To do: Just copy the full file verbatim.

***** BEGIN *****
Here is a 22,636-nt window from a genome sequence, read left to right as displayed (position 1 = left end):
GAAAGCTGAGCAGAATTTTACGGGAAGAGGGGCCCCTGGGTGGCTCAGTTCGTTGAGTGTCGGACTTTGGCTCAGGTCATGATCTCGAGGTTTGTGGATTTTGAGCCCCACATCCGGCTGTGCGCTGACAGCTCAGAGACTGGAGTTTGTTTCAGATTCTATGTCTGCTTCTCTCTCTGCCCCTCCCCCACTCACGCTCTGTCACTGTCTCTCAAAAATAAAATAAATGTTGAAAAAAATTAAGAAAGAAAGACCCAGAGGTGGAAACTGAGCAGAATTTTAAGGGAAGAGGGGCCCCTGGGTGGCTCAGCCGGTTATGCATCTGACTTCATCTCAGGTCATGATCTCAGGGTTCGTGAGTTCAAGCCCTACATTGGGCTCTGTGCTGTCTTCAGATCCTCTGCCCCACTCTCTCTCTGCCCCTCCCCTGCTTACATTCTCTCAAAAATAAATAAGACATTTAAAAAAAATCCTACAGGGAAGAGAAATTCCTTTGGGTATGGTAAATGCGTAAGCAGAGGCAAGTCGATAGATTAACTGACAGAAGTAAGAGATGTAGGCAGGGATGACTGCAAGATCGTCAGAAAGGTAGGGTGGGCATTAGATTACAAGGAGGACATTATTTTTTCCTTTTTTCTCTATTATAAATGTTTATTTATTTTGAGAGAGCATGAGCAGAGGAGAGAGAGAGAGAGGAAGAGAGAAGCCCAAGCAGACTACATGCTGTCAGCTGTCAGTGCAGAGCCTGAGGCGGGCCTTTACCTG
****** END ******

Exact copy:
Here is a 22,636-nt window from a genome sequence, read left to right as displayed (position 1 = left end):
GAAAGCTGAGCAGAATTTTACGGGAAGAGGGGCCCCTGGGTGGCTCAGTTCGTTGAGTGTCGGACTTTGGCTCAGGTCATGATCTCGAGGTTTGTGGATTTTGAGCCCCACATCCGGCTGTGCGCTGACAGCTCAGAGACTGGAGTTTGTTTCAGATTCTATGTCTGCTTCTCTCTCTGCCCCTCCCCCACTCACGCTCTGTCACTGTCTCTCAAAAATAAAATAAATGTTGAAAAAAATTAAGAAAGAAAGACCCAGAGGTGGAAACTGAGCAGAATTTTAAGGGAAGAGGGGCCCCTGGGTGGCTCAGCCGGTTATGCATCTGACTTCATCTCAGGTCATGATCTCAGGGTTCGTGAGTTCAAGCCCTACATTGGGCTCTGTGCTGTCTTCAGATCCTCTGCCCCACTCTCTCTCTGCCCCTCCCCTGCTTACATTCTCTCAAAAATAAATAAGACATTTAAAAAAAATCCTACAGGGAAGAGAAATTCCTTTGGGTATGGTAAATGCGTAAGCAGAGGCAAGTCGATAGATTAACTGACAGAAGTAAGAGATGTAGGCAGGGATGACTGCAAGATCGTCAGAAAGGTAGGGTGGGCATTAGATTACAAGGAGGACATTATTTTTTCCTTTTTTCTCTATTATAAATGTTTATTTATTTTGAGAGAGCATGAGCAGAGGAGAGAGAGAGAGAGGAAGAGAGAAGCCCAAGCAGACTACATGCTGTCAGCTGTCAGTGCAGAGCCTGAGGCGGGCCTTTACCTG